Always add labels to items you want to track.
The combination of labels and project boards allow us to track progress, write the push lists, and build stats using different scripts. Therefore the labels and Traffic Jam board should not change name without also changing the gftools gen-push-lists script.
The labels are extremely important in this workflow. They help communication between users, reviewers and onboarders. Scripts and issue templates are also linked to specific label names to generate reports and statistics, and so names should not change without updating the scripts.
I Primary: Issue and PR [grey]
New font Font upgrade Designer profile Description/Metadata/OFL Font bug Request Axis Registry API/Website/Platform Tools/workflow/repo Knowledge
prioritisation for new fonts [light green]: Commissioned Accepted Submission
primary script [dark green]: CJK Indic Arabic Icon → you can create new label if the script is not there
III Additional: to specify the type of upgrade [light orange]
Expand glyphset Expand styles Improve rendering Small Fix VF Replacement
Status labels are having meaningful colours:
Labels also have meaningful prefixes:
- Submissions: (Issues and PRs)
Ready for review, In progress, Upstream is working on it.
—- Result of review: (Issues and PRs)
Usually for font bugs
Bad rendering Glyphset Issues Needs design work Requires axis registration
Usually after reviewing repo/PR:
Needs Meta/Desc/License changes Needs upstream resolution Regression Missing sources Has RFN
Needs more info:
Needs confirmation Needs Dave’s opinion
—– Servers status: (Only merged PRs)
to sandbox to production
In sandbox Live
Problem after merging:
Blocked API Tofu
The google/fonts repo is linked to a dev-sandbox. A few hours after a change to the repo (once a PR gets merged for example), this change is reflected on that server.
→ These servers act like steps in a pipeline: the change must be uploaded into the
dev-sandbox before it can be be pushed in the
sandbox. Similarly, a change can’t be pushed to
production (live server) if it hasn’t been pushed to
Once a week, the lists of changes to push to
sandbox and to
production are generated with the script gftools gen-push-lists: it updates the to_sandbox.txt and to_production.txt files that instruct the engineers team which changes they should push to the different servers.
→ When the changes are added to these lists, we can move the PRs into the corresponding columns (
In Sandbox list,
In Production list).
→ The script uses the labels to categorise correctly the changes in the list files.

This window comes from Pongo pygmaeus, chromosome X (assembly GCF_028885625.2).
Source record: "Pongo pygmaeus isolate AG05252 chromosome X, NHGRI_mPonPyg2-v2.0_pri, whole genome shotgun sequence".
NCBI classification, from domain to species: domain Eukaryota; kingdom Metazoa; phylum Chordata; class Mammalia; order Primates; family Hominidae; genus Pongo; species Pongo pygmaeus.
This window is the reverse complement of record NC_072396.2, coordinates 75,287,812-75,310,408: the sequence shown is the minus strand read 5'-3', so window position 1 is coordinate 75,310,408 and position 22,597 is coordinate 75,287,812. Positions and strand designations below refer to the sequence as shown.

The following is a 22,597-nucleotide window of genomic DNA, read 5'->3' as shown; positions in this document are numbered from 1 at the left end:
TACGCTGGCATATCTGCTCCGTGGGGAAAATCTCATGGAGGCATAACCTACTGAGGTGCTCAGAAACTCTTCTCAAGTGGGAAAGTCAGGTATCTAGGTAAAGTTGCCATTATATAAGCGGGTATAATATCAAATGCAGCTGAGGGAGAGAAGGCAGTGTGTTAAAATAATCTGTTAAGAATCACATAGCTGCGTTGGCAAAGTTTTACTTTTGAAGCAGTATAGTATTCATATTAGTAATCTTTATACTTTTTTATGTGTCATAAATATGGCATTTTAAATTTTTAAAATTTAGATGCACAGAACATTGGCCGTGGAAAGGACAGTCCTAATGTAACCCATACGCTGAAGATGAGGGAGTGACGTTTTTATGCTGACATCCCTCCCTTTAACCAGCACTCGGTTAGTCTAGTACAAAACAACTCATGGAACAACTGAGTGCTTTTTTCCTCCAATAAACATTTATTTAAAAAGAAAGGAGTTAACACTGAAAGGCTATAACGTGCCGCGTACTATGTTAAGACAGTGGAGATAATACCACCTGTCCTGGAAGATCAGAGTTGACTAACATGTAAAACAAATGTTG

When the changes are pushed, they get reviewed again. If validated in
sandbox, they can be pushed to
→ The status label can be changed to to production.
→ The push to sandbox and production are staggered biweekly, so each week should happen at least on push to one of the server
→ When the changes are pushed to production, the label can be changed to Live
Add My New Font
A team member inspects the font files and sees good potential. They add the label Need's Dave opinion to check with Dave Crossland (Program manager) if the font is worth being onboarded.
Dave is thrilled, he loves the font and wants it in the library. He removes the label Need's Dave opinion and adds the label Accepted. He adds the issue to a convenient milestone, and during a quarterly meeting where milestones are assessed, he will assign the issue to an onboarder and it gets added to their project board.
The onboarder starts to work on the project upstream. They add the label In progress. While doing QA on the font, they notice some design issues that need to be addressed by the designer. They add the label Needs upstream resolution to the issue to notify that this project is on hold until the issues are resolved by the designer.
The designer makes the requested changes and notifies the onboarder by commenting on the issue. Et cetera.
google/fontsby making a Pull Request.
Then, the PR gets reviewed by a team member. The status label is updated according to the result of that review. This time, the reviewer spotted a regression in the spacing, and needs to know if it is a mistake or an improvement. They post an image of the issue and add the label Needs confirmation.
The onboarder checks with the designer, who decides that the regression is a mistake. They change the PR label to Needs upstream resolution.
Once the mistake is fixed, the onboarder updates the PR with the newly build fonts, and changes the status label to Ready for review. Now we go back to the same process as before, but this time the reviewer approves the PR and merge it.
When the PR gets merged, it goes automatically in the the column
Just merged / in transit of the
Traffic Jam project. A few hours later, the new font will appear in the
dev-sandbox, and if it looks good, the label
to sandbox can be added to signify that this font can be pushed to sandbox.
The onboarder’s job is done. The font still needs to get through the servers validation process described above, and if everything goes smoothly, the font should be live on Google Fonts after few weeks.